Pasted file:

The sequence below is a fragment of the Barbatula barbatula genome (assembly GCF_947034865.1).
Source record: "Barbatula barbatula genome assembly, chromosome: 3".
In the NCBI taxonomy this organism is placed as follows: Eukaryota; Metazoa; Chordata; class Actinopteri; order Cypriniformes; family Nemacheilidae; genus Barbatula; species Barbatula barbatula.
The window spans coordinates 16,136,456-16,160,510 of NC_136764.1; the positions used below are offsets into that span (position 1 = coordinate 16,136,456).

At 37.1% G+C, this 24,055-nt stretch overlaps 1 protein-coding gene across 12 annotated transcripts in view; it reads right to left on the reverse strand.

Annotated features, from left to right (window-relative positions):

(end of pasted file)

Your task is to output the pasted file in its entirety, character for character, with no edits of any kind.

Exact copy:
The sequence below is a fragment of the Barbatula barbatula genome (assembly GCF_947034865.1).
Source record: "Barbatula barbatula genome assembly, chromosome: 3".
In the NCBI taxonomy this organism is placed as follows: Eukaryota; Metazoa; Chordata; class Actinopteri; order Cypriniformes; family Nemacheilidae; genus Barbatula; species Barbatula barbatula.
The window spans coordinates 16,136,456-16,160,510 of NC_136764.1; the positions used below are offsets into that span (position 1 = coordinate 16,136,456).

At 37.1% G+C, this 24,055-nt stretch overlaps 1 protein-coding gene across 12 annotated transcripts in view; it reads right to left on the reverse strand.

Annotated features, from left to right (window-relative positions):